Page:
From the linked article: "He must also provide a DNA sample for inclusion in a national criminal database and register as a sex offender for 20 years." For reading a book. Or technically just for possessing the book. I realize that this guy had a previous charge for possessing real (presumably) child porn, but that is irrelevant in assessing the criminality of the more recent conviction for possessing the stories. If a writer creates a story in which someone commits murder, is the writer (and their readership) just as good as a murderer? Of course not, and for some reason we have no problem accepting this kind of literature. In fact, it's commonplace. As soon as the topic of the fiction shifts to something uncomfortable and verging on taboo to even mention, it's as if our brains turn off and we can no longer see the situation for what it is.

That takes care of comparing fiction to fiction with different topics. To further illustrate the point, let's now consider fiction to nonfiction with a similar topic. If the author this time describes a historical event that involved the rape of children, for example (a best seller nonetheless), are they just as good as child rapists? Once again the answer is obviously no. The works of fiction may have different intents than the factual account, but it is irrelevant. What matters is that they are all words on a page and that should not constitute a crime.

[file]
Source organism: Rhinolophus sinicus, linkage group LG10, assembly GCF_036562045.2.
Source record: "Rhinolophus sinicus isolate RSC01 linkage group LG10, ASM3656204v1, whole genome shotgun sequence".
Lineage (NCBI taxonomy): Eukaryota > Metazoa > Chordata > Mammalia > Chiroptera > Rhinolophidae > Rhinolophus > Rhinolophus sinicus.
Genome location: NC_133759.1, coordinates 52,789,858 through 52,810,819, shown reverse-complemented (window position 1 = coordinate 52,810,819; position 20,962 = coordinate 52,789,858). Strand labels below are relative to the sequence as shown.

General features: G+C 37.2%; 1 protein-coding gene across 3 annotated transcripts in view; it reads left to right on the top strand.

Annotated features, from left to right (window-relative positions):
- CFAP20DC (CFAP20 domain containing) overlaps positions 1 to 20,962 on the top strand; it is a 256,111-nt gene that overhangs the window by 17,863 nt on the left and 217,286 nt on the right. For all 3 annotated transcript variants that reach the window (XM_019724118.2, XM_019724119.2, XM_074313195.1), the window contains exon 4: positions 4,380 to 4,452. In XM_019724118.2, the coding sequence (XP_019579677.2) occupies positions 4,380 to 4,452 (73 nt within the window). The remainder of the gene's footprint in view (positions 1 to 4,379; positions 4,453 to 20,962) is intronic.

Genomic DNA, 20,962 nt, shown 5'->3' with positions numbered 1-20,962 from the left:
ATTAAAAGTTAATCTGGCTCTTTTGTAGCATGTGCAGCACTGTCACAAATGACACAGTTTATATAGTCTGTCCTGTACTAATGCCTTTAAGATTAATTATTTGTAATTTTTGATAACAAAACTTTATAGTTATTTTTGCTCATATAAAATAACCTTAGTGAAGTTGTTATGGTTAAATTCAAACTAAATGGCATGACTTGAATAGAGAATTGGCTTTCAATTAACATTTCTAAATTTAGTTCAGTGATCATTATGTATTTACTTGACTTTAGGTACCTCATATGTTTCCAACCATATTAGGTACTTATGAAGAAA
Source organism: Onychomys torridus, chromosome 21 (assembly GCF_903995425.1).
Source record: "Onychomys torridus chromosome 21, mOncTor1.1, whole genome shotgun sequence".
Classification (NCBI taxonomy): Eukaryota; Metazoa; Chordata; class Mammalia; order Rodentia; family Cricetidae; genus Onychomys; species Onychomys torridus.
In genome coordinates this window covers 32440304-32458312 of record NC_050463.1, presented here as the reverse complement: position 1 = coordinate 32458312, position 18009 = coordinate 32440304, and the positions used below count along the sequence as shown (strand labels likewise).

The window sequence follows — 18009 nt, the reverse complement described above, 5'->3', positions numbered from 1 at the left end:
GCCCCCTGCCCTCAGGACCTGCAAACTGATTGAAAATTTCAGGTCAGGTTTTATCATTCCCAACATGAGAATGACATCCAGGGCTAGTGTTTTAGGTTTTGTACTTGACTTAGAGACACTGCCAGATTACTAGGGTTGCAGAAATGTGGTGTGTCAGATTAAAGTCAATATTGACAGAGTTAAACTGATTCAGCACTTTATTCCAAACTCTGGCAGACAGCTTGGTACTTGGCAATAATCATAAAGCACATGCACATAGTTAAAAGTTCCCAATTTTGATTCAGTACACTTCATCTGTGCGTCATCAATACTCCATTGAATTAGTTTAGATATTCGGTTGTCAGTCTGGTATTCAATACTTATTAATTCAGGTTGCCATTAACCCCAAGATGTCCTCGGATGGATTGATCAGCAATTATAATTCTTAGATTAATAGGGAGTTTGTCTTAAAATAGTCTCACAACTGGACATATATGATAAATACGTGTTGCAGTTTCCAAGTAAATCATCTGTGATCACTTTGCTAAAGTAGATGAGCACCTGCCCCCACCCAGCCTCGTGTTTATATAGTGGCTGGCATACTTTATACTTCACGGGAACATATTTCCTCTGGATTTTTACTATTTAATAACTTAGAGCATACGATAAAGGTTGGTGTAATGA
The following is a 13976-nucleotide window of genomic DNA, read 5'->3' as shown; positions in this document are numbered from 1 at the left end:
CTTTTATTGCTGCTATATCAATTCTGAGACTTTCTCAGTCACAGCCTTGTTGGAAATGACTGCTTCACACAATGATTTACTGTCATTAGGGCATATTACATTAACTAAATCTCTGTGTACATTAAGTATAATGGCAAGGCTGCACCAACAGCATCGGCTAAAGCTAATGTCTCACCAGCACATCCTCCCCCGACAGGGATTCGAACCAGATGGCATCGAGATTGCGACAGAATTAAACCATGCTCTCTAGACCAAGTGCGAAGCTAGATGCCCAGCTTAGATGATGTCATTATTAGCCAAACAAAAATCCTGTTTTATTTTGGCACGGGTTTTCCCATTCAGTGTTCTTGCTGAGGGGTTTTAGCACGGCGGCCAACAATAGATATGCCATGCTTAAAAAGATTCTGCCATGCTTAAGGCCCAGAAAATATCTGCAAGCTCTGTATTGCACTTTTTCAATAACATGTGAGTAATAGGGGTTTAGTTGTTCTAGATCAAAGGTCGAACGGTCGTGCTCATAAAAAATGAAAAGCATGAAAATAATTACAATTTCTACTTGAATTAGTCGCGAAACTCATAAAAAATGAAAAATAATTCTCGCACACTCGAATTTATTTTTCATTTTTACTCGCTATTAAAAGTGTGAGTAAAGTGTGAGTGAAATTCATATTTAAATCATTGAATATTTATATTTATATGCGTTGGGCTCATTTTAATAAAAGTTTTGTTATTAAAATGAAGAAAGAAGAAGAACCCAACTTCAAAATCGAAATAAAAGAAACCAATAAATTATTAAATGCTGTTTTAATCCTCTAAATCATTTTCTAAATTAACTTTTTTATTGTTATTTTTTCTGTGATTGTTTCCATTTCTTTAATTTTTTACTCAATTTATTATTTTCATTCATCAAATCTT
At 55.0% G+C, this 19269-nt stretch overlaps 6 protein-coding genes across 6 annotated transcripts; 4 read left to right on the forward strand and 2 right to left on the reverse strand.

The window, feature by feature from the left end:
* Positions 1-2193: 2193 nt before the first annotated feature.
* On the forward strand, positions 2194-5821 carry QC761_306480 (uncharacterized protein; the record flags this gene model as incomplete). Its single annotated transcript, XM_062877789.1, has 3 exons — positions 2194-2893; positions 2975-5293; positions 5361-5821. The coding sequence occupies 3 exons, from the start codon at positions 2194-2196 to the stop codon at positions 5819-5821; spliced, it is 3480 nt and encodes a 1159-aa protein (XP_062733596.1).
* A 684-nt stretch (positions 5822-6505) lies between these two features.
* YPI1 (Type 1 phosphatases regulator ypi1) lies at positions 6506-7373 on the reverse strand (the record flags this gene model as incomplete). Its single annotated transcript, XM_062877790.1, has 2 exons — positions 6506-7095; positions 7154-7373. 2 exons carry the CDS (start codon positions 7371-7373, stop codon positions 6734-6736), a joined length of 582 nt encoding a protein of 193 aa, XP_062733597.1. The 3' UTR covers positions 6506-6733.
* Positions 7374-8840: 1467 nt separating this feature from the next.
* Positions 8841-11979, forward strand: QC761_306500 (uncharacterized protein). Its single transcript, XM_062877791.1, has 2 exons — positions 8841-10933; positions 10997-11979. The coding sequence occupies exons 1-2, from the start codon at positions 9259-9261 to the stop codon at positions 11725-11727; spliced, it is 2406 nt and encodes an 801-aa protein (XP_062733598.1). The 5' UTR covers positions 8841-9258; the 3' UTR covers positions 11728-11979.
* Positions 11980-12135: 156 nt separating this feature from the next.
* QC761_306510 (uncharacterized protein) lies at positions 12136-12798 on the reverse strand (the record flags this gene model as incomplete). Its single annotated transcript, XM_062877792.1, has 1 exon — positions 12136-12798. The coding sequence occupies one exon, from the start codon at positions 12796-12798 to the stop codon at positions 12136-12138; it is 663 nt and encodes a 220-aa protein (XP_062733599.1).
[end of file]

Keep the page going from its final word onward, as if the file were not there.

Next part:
Comment Re:Democracy needs smart people (Score 1) 1138

I'm a civil engineer you insensitive clod! I have no idea why you singled out that profession as an example, but I laughed. Fortunately, I too see myself as a renaissance man, with a wide variety of interests and a passion for learning in general. Unfortunately, this can be a hindrance because it delays my progress in developing technical skills in this field. While I "waste" countless hours delving into philosophy and history, for example, I watch as my peers advance their careers and net worth, leaving me "behind". I like to envision a future in which my hard work at becoming a generalist pays off. As others have pointed out in this thread, it can be downright difficult to get a job when employers place such emphasis on your academic credentials and years of experience doing x, where x is the specific task they want you, a specialist, for. I sacrifice the opportunity to specialize and thus make myself more attractive to these employers by being a generalist.